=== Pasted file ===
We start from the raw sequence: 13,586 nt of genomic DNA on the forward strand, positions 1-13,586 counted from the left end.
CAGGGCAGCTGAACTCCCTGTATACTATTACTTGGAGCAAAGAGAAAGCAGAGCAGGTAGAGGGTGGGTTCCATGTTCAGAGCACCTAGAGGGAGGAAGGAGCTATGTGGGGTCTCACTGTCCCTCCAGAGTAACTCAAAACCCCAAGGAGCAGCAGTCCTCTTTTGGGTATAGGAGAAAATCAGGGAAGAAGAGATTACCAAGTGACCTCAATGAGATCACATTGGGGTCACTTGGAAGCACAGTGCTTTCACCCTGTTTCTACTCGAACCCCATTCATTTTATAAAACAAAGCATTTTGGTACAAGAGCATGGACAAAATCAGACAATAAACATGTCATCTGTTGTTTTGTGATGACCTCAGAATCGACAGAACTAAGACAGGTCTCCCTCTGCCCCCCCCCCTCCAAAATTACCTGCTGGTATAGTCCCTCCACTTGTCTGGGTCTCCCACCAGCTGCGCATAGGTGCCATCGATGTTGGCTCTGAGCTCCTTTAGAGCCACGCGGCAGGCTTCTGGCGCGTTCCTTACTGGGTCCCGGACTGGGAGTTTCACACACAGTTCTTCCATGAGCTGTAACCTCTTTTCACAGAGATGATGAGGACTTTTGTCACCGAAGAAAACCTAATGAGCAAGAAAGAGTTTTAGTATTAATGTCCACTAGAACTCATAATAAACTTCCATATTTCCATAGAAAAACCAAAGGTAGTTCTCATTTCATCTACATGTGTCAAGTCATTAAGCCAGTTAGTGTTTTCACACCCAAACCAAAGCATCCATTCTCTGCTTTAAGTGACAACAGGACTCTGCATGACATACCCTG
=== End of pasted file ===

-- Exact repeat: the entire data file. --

We start from the raw sequence: 13,586 nt of genomic DNA on the forward strand, positions 1-13,586 counted from the left end.
CAGGGCAGCTGAACTCCCTGTATACTATTACTTGGAGCAAAGAGAAAGCAGAGCAGGTAGAGGGTGGGTTCCATGTTCAGAGCACCTAGAGGGAGGAAGGAGCTATGTGGGGTCTCACTGTCCCTCCAGAGTAACTCAAAACCCCAAGGAGCAGCAGTCCTCTTTTGGGTATAGGAGAAAATCAGGGAAGAAGAGATTACCAAGTGACCTCAATGAGATCACATTGGGGTCACTTGGAAGCACAGTGCTTTCACCCTGTTTCTACTCGAACCCCATTCATTTTATAAAACAAAGCATTTTGGTACAAGAGCATGGACAAAATCAGACAATAAACATGTCATCTGTTGTTTTGTGATGACCTCAGAATCGACAGAACTAAGACAGGTCTCCCTCTGCCCCCCCCCCTCCAAAATTACCTGCTGGTATAGTCCCTCCACTTGTCTGGGTCTCCCACCAGCTGCGCATAGGTGCCATCGATGTTGGCTCTGAGCTCCTTTAGAGCCACGCGGCAGGCTTCTGGCGCGTTCCTTACTGGGTCCCGGACTGGGAGTTTCACACACAGTTCTTCCATGAGCTGTAACCTCTTTTCACAGAGATGATGAGGACTTTTGTCACCGAAGAAAACCTAATGAGCAAGAAAGAGTTTTAGTATTAATGTCCACTAGAACTCATAATAAACTTCCATATTTCCATAGAAAAACCAAAGGTAGTTCTCATTTCATCTACATGTGTCAAGTCATTAAGCCAGTTAGTGTTTTCACACCCAAACCAAAGCATCCATTCTCTGCTTTAAGTGACAACAGGACTCTGCATGACATACCCTG